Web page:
In the cohort of 2223 patients, we analyzed agreement between two independent raters to evaluate pelvic inflammation observed during RALP on high-resolution surgery videos. Patients’ pelvic inflammation was scored and recorded using an ordinal scale (0 vs. 1 vs. 2 vs. 3).
Weighted Cohen’s Kappa showed very good inter-rater agreement in the level of inflammation (estimate = 0.928, standard error = 0.0051, 95% confidence limits: 0.918–0.938, p < 0.0001). SAS 9.4 software was used in data analysis.

2.3. Statistical Analysis

Univariate Analysis was done by chi-square/Fisher’s exact tests for categorical data and Mann–Whitney test for continuous variables. Continuous variables were reported as median and interquartile range (IQR), and categorical variables were reported as frequency (details in Supplementary Methods).
Multivariable logistic regression was used to predict BCR in patients with at least three years of follow-up. Time-to-event outcomes were analyzed using Kaplan–Meier survival curves for patients with low and high pelvic inflammation scores and log rank tests. Cox proportional hazard regression was used to investigate the effect of pelvic inflammation on BCR.

2.4. Cell Culture

22RV1 cells were obtained from ATCC and maintained in RPMI + 10% FBS. Primary PCa cells were freshly isolated from prostate tissues post-surgery. PCa explant cultures were performed as described earlier [8,9,10,11,12,13] with modifications (Supplementary Methods). Suspension cells developed using this method was used further for invasion and migration assays. All cell lines have been authenticated by short tandem repeat (STR) profiling and Mycoplasma screened by a PCR-based approach (abmgoods Cat. No. G238).

Invasion and Migration Assays

Invasion or migration assays were performed using Millipore Kit using manufacturer’s instructions (Supplementary Methods).

2.5. Quantitative RT PCR

Quantitative real-time PCR was performed on cDNA isolated from inflamed and non-inflamed peritoneum, as described earlier.

2.6. Microarray Data Analysis

Formalin-fixed paraffin-embedded blocks from RP specimens were submitted for Decipher testing. RNA was extracted and hybridized to Human Exon 1.0 ST microarrays (Thermo-Fisher, Carlsbad, CA, USA), as described previously [14]. Microarray quality control was performed using Affymetrix Power Tools, as described previously [15]. RNA profiles of each sample were computed after probe-set summarization and normalization [16] (Supplementary Methods).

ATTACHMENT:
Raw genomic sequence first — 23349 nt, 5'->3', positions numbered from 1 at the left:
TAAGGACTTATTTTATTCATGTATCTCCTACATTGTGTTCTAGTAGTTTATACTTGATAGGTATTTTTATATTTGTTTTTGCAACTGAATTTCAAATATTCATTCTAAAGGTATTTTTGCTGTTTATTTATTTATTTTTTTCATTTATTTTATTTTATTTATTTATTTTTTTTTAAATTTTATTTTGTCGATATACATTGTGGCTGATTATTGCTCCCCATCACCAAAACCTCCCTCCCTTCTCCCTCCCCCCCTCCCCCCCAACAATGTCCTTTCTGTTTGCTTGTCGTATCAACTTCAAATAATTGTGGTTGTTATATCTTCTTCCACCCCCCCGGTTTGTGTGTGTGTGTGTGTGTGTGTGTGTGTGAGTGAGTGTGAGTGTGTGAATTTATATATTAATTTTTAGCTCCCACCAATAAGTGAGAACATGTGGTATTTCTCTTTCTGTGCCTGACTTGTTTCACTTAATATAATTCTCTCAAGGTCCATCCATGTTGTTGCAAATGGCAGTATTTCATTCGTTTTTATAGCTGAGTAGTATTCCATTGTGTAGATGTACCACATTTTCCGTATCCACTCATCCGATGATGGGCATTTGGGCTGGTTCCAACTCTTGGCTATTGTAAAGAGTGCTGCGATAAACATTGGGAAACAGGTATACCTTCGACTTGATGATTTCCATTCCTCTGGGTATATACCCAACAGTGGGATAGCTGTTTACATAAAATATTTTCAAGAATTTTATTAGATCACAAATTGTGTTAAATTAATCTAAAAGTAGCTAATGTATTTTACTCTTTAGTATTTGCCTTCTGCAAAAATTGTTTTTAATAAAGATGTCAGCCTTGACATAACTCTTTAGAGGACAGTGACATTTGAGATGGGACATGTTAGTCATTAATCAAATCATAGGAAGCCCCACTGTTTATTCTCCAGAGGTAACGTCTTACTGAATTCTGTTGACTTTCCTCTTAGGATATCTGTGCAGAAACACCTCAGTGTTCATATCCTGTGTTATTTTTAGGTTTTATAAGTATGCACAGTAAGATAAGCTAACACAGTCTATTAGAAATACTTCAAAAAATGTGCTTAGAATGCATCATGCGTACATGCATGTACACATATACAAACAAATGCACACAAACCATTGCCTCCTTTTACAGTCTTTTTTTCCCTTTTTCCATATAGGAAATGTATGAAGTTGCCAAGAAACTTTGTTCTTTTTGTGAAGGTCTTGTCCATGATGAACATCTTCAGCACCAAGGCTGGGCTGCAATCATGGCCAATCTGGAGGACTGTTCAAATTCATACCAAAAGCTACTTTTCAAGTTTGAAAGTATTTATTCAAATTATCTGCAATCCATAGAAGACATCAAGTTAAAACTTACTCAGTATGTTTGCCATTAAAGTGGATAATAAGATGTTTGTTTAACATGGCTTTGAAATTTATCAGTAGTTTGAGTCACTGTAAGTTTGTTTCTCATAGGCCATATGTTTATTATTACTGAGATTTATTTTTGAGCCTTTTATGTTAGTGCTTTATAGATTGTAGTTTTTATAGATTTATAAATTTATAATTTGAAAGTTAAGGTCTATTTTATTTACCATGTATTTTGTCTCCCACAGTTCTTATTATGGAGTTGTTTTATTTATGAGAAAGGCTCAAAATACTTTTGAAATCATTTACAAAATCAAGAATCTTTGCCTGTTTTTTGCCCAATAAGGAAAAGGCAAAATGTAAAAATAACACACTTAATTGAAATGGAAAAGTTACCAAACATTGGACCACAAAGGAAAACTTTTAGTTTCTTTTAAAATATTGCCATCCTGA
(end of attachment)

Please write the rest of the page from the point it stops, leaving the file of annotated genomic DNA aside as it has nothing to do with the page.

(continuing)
Immunohistochemical Analysis of Prostate Tumor Tissues

Next, 3 μm FFPE tissues from RP samples were deparaffinized and probed with antibodies against anti-IL-6 (Proteintech Inc, Rosemont, IL, USA), Ki-67 (Ventana Systems Inc., Harvard, MA, USA) and Vimentin (Roche, Branchburg, NJ, USA), as described previously [17,18]. The staining was scored by a pathologist and blinded scores were recorded.

2.7. O-Link

The serum samples from the patients were analyzed using O-link multiplex assay platform with Immuno-oncology panel (O-link Bioscience, Uppsala, Sweden), according to the manufacturer’s instructions. The oncology panel includes 92 proteins associated with immune response (Supplementary Methods).

3. Results

3.1. Association between Pelvic Inflammation and Adverse Pathology

An association of pelvic inflammation with AP was determined in 2085 men who had RALP (Consort diagram; Figure S2). AP was reported in 43.98% (n = 917/2085) patients. The patient’s baseline characteristics are summarized in Table 1.
Inguinal mesh triggers a long-term inflammatory response [19], resulting in local cytokine release, potentially influencing prostate biology. Therefore, to eliminate the confounding effects of hernia mesh, analysis was performed in patients with pelvic inflammation with or without hernia mesh. In univariate analysis, pelvic inflammation (without hernia mesh; p ≤ 0.0002) was a strong predictor of AP. Additionally, age, PSA, mpMRI, ECE on MRI, and biopsy (GGG) emerged as significant predictors of AP (p ≤ 0.0001) (Table 2). We also collected information on other cofactors of inflammation, e.g., history of diverticulitis, prior abdominal surgeries, etc., but we had very few cases to include in our analysis.